Rosatom's Mayak: More Reprocessing, More Contamination
|Author||Greenpeace CEE, J.Haverkamp|
|Classification||184.108.40.206/21 (RUSSIA - MAYAK/CHELYABINSK (incl. Disaster Kyshtym Urals 1957))|
From the publication:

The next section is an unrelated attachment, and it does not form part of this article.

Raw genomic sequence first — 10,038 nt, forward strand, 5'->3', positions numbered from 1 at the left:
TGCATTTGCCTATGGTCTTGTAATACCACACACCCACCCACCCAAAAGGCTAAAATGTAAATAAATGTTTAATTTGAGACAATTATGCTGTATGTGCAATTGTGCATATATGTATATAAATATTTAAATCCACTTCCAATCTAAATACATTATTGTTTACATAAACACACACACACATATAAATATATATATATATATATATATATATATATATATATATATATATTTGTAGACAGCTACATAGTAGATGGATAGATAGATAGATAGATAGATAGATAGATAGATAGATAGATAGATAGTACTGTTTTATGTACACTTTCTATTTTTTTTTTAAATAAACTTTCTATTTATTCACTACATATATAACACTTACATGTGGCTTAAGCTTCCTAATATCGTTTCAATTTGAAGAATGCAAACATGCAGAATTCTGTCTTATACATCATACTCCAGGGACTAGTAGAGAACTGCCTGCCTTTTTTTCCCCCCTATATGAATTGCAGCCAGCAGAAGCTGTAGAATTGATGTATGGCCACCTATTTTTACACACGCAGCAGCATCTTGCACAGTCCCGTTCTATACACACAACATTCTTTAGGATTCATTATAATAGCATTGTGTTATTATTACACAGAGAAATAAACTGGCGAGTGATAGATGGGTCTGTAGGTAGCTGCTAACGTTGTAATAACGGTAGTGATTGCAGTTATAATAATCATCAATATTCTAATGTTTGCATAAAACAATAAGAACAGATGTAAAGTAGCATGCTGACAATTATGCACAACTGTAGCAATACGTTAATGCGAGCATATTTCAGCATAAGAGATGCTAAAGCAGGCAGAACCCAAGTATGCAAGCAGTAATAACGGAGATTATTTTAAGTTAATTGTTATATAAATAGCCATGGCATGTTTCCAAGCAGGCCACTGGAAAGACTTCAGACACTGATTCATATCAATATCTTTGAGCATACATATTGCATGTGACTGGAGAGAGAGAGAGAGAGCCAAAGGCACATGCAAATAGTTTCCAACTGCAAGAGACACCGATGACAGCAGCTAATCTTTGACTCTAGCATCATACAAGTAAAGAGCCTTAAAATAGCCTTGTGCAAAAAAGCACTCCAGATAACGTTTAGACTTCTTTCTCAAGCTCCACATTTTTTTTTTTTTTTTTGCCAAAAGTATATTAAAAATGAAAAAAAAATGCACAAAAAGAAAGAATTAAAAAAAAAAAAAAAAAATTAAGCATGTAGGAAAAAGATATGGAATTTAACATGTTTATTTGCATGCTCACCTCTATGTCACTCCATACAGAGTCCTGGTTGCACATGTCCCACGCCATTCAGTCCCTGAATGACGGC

ROSATOM’S MAYAK: MORE REPROCESSING, MORE CONTAMINATION Editor: Jan Haverkamp Publisher and copyright: Greenpeace Central and Eastern Europe © Greenpeace 2017 September 29, 2017 is the 60th anniversary of the Mayak or Kyshtym explosion in Russia - the third largest nuclear accident in history. The consequences of this disaster are still present today, made worse by ongoing radioactive discharges. Mayak, located in the Southern Urals, is one of the largest nuclear complexes in the world. The Rosatom site operates a facility for reprocessing spent nuclear fuel and radioactive waste management. Rosatom is the Russian state nuclear energy corporation, comprising both its military and civil nuclear industry. Nuclear fuel that has been irradiated in a nuclear reactor to the point where it is no longer useful in sustaining a nuclear reaction is called spent fuel. Reprocessing is extracting fissionable materials including uranium and plutonium from spent fuel, which leaves behind a reduced volume of high-level radioactive solid waste, newly created high-level liquid wastes and large volumes of liquid and solid low- and mid-level waste. Sixty-years after the Mayak disaster, radioactive contamination still puts nearby communities at risk. Water and fish samples taken by the Greenpeace Radiation Protection Advisors team under responsibility of Greenpeace Central and Eastern Europe in 2017 were found to exceed Russian regulatory limits. Despite this ongoing contamination, Rosatom has been increasing operations at the site. Increased reprocessing in Mayak cannot but add to the existing contamination of the environment.
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